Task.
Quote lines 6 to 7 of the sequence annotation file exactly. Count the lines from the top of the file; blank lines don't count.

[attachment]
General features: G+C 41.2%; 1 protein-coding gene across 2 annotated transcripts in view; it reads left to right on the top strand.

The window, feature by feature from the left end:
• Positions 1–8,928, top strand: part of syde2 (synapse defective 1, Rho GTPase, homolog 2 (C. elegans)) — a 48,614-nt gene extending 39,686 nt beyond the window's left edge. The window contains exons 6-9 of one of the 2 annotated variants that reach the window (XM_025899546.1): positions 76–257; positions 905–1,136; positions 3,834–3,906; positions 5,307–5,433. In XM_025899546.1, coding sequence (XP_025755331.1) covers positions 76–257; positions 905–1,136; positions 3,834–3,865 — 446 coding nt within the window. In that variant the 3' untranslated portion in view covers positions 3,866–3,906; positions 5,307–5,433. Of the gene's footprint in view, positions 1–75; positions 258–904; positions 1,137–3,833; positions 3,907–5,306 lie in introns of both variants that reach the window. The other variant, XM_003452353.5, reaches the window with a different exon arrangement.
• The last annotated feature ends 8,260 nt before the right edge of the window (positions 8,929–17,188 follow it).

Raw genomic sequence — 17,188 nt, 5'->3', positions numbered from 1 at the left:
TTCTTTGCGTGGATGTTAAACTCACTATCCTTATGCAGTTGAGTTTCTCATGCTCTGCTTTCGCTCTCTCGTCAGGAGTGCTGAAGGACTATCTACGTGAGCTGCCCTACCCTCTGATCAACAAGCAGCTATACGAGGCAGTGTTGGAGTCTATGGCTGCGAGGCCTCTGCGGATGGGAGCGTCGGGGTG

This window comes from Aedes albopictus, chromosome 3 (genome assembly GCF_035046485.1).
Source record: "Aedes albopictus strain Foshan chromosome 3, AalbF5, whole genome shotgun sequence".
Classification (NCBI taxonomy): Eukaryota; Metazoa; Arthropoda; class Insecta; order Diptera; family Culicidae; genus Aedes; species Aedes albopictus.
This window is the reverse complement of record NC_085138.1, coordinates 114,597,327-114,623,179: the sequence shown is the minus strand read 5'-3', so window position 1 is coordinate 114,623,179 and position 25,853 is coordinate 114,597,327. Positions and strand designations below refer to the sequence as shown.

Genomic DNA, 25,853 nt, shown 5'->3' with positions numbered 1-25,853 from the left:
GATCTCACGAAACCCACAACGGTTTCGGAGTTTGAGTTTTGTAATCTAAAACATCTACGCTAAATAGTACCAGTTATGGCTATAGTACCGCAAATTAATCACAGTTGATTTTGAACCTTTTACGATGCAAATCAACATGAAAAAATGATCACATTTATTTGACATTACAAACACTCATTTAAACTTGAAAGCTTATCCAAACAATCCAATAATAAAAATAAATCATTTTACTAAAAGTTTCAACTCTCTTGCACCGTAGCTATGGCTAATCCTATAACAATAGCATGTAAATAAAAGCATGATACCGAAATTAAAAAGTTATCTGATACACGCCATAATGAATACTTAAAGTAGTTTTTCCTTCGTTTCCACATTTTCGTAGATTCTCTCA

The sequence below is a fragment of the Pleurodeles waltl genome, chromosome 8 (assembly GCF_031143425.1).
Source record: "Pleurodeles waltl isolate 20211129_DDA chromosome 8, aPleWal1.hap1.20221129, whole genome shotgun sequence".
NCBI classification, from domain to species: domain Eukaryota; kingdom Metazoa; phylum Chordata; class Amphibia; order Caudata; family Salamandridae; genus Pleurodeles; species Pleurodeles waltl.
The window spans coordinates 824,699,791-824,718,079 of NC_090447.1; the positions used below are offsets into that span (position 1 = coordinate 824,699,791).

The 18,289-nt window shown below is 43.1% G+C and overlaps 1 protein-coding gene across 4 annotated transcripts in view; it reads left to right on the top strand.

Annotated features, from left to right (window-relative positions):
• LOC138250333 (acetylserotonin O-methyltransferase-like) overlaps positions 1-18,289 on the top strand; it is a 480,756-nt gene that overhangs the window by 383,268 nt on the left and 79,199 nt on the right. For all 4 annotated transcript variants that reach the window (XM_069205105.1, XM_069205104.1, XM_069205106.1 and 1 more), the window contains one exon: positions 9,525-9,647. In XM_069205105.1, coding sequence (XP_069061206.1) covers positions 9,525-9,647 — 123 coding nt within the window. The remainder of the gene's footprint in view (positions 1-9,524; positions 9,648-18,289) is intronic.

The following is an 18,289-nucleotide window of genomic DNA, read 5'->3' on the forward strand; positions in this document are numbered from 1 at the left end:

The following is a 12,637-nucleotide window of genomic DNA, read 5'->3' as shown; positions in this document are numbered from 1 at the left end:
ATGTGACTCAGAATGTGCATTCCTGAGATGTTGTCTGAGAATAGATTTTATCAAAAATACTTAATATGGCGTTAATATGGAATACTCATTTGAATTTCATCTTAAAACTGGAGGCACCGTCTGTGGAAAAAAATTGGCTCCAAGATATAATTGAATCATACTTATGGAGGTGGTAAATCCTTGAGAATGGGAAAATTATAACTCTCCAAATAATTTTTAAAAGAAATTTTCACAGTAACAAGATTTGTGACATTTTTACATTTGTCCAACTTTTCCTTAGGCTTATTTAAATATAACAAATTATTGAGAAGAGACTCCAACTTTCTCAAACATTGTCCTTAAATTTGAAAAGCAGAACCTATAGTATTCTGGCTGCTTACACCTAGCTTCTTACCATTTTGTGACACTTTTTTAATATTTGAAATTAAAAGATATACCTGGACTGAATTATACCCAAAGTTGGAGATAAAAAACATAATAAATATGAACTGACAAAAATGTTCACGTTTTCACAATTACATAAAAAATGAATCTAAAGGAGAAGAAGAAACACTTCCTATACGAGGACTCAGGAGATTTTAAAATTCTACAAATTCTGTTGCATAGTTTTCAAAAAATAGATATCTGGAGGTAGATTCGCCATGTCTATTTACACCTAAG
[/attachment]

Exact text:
TTCTTTGCGTGGATGTTAAACTCACTATCCTTATGCAGTTGAGTTTCTCATGCTCTGCTTTCGCTCTCTCGTCAGGAGTGCTGAAGGACTATCTACGTGAGCTGCCCTACCCTCTGATCAACAAGCAGCTATACGAGGCAGTGTTGGAGTCTATGGCTGCGAGGCCTCTGCGGATGGGAGCGTCGGGGTG

This window comes from Aedes albopictus, chromosome 3 (genome assembly GCF_035046485.1).